This new blog was meant to be more jokey/funny/light ent. Instead the first proper post looks like being far from that, and instead attempting to tackle a current religious/cultural hot potato. Catch.
I feel compelled to write about this week’s gay marriage vote, because on Twitter and Facebook, almost all comments I saw on the issue were from non-Christians (or ‘nonks’, as I hope will catch on), mostly ribbing Christians for getting it wrong. As for the Christians? They were posting, but largely avoiding the elephant in the room and whistling or talking about the weather.
Some Christian tweeters were sticking their heads over the parapet. One or two were defending that marriage should be for a man and a woman, but feeling bad about it. A handful of Christians were at the other end of the spectrum (or ‘rainbow’ seems a more appropriate term), arguing that compassion and equality overrides everything for them.
In the middle, there are many Christians who don’t know what to think – or do know what they think but don’t know how to express it without being branded intolerant. The simplified expression you hear is ‘Adam & Eve, not Adam & Steve’, or the French version: ‘Adam & Eve, not Adam & Yves’, or the non-Christians biting back with ‘not Adam & Eve, or Adam & Steve, but dinosaurs’.
So where do I stand? Well I think… it’s none of my business. Who am I to judge what someone else does? I’ve tried looking at the what the Bible says about homosexuality, and some of the verses you can attribute to the culture at the time; others are a bit more clear-cut. I can’t reconcile that with the fact that, for me, Christianity is about compassion, love, and God’s-grace-for-all.
So it’s a mystery. Thankfully it’s not my job to unravel it. It’s none of our jobs. We don’t have to make the theology work. The only reason it’s relevant to even talk about it is because if the government are going to redefine marriage, the church needs to either support it or not.
Here’s the problem: Christians believe that God created marriage, and most will acknowledge that it was created between a man and a woman. But marriage took off in a big way, over the centuries, and so the church doesn’t own marriage. Marriage is above and beyond any organised religion, and in a fair, equal, democratic society, surely if a gay couple want the government to allow them to marry, then that should happen. Christianity’s teaching on respect, love and grace-for-all should surely mean we get behind that?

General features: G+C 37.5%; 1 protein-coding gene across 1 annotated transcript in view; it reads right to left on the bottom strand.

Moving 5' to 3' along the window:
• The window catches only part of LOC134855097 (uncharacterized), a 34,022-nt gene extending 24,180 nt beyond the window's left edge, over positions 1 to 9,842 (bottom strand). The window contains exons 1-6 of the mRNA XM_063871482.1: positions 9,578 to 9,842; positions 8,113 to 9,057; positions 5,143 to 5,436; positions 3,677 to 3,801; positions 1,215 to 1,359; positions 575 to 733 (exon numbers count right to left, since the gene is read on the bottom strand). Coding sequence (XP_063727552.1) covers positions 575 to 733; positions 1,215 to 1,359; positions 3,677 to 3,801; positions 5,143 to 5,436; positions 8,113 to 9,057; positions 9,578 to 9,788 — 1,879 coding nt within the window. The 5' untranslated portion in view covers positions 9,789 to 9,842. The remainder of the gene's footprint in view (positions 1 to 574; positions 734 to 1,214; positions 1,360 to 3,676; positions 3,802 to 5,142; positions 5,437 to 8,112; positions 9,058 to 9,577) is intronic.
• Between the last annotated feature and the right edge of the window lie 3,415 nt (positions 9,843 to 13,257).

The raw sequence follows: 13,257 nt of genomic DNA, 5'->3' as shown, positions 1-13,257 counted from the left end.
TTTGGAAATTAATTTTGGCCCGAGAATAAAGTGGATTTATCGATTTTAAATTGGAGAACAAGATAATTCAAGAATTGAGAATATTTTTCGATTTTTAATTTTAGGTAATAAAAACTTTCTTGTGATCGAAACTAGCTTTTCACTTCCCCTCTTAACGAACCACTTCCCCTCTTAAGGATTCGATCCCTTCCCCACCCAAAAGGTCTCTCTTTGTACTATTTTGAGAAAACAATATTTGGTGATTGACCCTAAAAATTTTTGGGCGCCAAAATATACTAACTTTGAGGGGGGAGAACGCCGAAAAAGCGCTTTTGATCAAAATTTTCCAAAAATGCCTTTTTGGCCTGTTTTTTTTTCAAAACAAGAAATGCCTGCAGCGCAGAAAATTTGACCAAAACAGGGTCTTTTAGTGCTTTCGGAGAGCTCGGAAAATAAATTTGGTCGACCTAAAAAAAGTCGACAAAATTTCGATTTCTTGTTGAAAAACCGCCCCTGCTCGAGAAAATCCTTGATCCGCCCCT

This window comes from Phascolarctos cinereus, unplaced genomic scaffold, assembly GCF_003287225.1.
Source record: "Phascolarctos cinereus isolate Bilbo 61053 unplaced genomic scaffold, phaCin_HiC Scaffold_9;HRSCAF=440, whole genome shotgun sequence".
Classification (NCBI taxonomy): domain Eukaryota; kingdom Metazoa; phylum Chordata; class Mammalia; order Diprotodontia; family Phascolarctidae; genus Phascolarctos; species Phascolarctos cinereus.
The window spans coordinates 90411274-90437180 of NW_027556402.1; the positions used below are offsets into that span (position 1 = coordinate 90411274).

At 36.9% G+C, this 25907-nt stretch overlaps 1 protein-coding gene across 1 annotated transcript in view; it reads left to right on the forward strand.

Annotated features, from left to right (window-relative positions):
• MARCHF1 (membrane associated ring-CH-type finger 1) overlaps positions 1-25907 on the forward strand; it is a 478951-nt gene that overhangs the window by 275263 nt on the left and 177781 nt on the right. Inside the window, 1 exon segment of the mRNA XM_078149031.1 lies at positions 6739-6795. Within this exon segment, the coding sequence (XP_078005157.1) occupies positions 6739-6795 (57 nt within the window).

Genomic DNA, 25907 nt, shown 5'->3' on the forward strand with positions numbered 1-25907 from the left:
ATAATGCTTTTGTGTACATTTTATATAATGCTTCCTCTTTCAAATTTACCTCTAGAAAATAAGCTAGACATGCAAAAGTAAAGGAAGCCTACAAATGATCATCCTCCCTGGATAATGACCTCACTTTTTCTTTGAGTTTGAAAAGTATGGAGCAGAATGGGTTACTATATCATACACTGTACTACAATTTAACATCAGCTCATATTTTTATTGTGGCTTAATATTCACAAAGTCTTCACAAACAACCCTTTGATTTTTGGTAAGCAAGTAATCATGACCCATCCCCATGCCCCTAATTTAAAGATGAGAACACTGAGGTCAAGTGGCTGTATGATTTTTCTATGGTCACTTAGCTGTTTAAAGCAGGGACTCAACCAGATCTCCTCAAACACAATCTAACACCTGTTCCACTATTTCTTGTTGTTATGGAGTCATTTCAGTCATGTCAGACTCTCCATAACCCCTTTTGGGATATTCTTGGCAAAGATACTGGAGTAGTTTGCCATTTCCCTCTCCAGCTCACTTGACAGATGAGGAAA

So government, make us all equal by all means, and while you’re at it, perhaps take over the legal aspects of marriage entirely. I’ve had a wedding, and the official side of it is, even at a church wedding, legalistic, time-consuming and not very romantic. Let’s give the government that bit to sort out, and then if a man and a woman want a church ceremony, they can have one, without even needing to step out and sign a register (no one’s favourite bit). If a man and man, or woman and woman want a ceremony too, some churches will offer them, and bless them, and adapt the liturgy so they’re not preaching all the biblical man/woman stuff.
I heard one vicar say that if he’s forced to conduct a gay wedding, he will, but he’ll still get to choose the sermon, and he’ll preach his little heart out about the wrongs of homosexuality. It hardly sounds charitable, but my advice (and I guess his) would be: get married somewhere else. But do get married. When I grew up, the stereotype of gay relationships was, to be honest, a bit sordid – all parks, public loos and personal ads. Surely we should encourage marriage. It’s a Good Thing, and a lot less chilly than parks.
The Bible’s pretty clear on homosexual sex – it’s not a fan – but equally it’s not a fan of a lot of things that I do in my life, and I’m delighted to say that all of those things are nobody’s business but mine, just as what a gay couple get up to is nobody’s business but theirs.
So let marriage by for all, I say. It’s not about ‘Adam & Eve’, or ‘Adam & Steve’, or ‘Madam & Eve’. Life, as I see it, is about ‘Adam & God’. The rest is just window-dressing.